Business Planning

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Planning is the key to any successful business. There are many different models and variations of business plans, so it is extremely important to choose the right one specific to the type of business. Having a business and knowing what to do with it are very separate issues and creating a well-executed business plan for the right reasons will enhance the odds that your venture will be one of the ones to succeed.

“Accounting is the measurement, statement, or provision of assurance about financial information primarily used by managers, investors, tax authorities and other decision makers to make resource allocation decisions within companies, organizations, and public agencies.” ( ). Whether you are seeking funding from investors or you are compiling a business plan to serve as a guide for managing your business, it is imperative that you make financial projections. These financial projections will attract investors and serve as a guide to future business decisions. Financial projections can be intimidating. However, they are less a matter of mathematical capacity and more a matter of your knowledge of your business, the industry, and the market. To make projections, such as sales forecasts, you must first break down sales into manageable parts. One way would be to outline the products and services you offer, the unit price for each item, the anticipated inventory, projected sales per item for each day, week, month, etc. You will base these numbers on your experience in the industry and research. Finally, make an educated guess regarding total sales. Using the same procedure, calculate your expenses or startup costs if launching a new business. Use a template or sample as a guide. Estimates, such as sales, are not simply based on knowing the number of people in your demographic region and making an educated guess as to how many will opt to use your product or services in a given time frame. Sales are projected in line with your marketing strategy. The purpose of accounting is to provide the information that is needed for sound economic decision making. The main purpose of financial accounting is to prepare financial reports that provide information about a firm's performance to external parties such as investors, creditors, and tax authorities. Managerial accounting contrasts with financial accounting in that managerial accounting is for internal decision making and does not have to follow any rules issued by standard-setting bodies. Financial accounting, on the other hand, is performed according to Generally Accepted Accounting Principles guidelines.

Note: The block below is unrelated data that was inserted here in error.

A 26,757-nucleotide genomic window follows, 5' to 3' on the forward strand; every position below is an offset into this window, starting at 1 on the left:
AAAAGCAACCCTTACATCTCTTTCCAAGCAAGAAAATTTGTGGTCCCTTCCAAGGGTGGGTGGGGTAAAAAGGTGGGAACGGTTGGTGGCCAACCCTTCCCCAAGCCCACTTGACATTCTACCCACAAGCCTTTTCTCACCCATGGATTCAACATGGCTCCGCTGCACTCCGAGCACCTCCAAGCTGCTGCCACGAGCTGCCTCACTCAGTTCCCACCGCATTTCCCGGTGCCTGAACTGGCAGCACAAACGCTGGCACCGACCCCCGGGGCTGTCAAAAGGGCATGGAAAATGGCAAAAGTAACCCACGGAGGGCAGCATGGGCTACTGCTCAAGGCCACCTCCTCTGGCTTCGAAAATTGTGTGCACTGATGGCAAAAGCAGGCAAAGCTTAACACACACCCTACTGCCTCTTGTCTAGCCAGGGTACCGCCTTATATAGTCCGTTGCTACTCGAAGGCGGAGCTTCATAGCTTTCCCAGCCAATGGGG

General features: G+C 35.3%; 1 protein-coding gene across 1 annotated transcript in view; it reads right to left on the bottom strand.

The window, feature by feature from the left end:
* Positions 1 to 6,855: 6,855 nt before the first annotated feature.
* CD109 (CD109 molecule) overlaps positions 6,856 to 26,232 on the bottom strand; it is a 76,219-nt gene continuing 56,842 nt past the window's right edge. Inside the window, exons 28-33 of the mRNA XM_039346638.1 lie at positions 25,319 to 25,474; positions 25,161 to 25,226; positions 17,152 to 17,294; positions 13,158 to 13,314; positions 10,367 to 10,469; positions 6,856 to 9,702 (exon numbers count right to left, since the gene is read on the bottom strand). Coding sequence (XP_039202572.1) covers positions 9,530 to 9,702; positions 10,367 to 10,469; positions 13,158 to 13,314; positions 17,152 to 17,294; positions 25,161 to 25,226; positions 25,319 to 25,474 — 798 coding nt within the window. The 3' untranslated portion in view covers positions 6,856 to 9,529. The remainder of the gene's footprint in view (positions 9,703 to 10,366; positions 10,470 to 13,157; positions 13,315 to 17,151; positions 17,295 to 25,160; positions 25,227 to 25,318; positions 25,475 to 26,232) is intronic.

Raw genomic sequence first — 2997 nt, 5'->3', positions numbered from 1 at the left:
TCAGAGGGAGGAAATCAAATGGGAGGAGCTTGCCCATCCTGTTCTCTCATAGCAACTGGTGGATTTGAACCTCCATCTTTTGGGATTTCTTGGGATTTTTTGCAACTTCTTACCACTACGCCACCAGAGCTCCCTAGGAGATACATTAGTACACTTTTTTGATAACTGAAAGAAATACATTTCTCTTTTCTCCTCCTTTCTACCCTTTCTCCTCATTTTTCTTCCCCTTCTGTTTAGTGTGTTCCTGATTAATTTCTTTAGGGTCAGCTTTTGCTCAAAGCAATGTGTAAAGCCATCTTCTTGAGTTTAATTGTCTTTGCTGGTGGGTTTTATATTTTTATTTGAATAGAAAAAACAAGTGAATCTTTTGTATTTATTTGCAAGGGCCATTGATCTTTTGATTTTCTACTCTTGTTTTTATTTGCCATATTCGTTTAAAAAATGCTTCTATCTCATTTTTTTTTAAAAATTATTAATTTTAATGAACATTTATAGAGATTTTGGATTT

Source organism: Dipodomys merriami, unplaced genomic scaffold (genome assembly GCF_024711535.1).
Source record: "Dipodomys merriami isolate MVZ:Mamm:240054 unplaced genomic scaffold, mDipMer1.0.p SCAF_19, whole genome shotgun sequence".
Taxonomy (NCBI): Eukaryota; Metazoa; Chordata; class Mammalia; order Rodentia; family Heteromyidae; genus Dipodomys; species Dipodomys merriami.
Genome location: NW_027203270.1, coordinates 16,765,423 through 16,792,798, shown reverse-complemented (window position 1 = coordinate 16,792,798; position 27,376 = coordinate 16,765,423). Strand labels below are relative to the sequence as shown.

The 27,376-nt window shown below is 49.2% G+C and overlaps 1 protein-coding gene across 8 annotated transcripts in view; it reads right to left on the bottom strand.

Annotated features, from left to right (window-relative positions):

Many small businesses utilize an accounting system that recognizes revenue and expenses on a cash basis, meaning that neither revenue nor expenses are recognized until the cash associated with them actually is received. Most large businesses, however, use the accrual method. Under the accrual method, revenues and expenses are recorded according to when they are earned and incurred, not necessarily when the cash is received or paid. For example, under the accrual method revenue is recognized when customers are invoiced, regardless of when payment is received. Similarly, an expense is recognized when the bill is received, not when payment is made. Under accrual accounting, even though employees may be paid in the next accounting period for work performed near the end of the present accounting period, the expense still is recorded in the current period since the current period is when the expense was incurred. 1

All organizations have specific goals and objectives that they strive to meet. Top executives devise strategies and formulate policies to ensure that these objectives are met. A corporation’s goals and policies are established by the Chief Executive Officer in collaboration with other top executives, who are overseen by a board of directors. The chief executive officer of a corporation retains overall...
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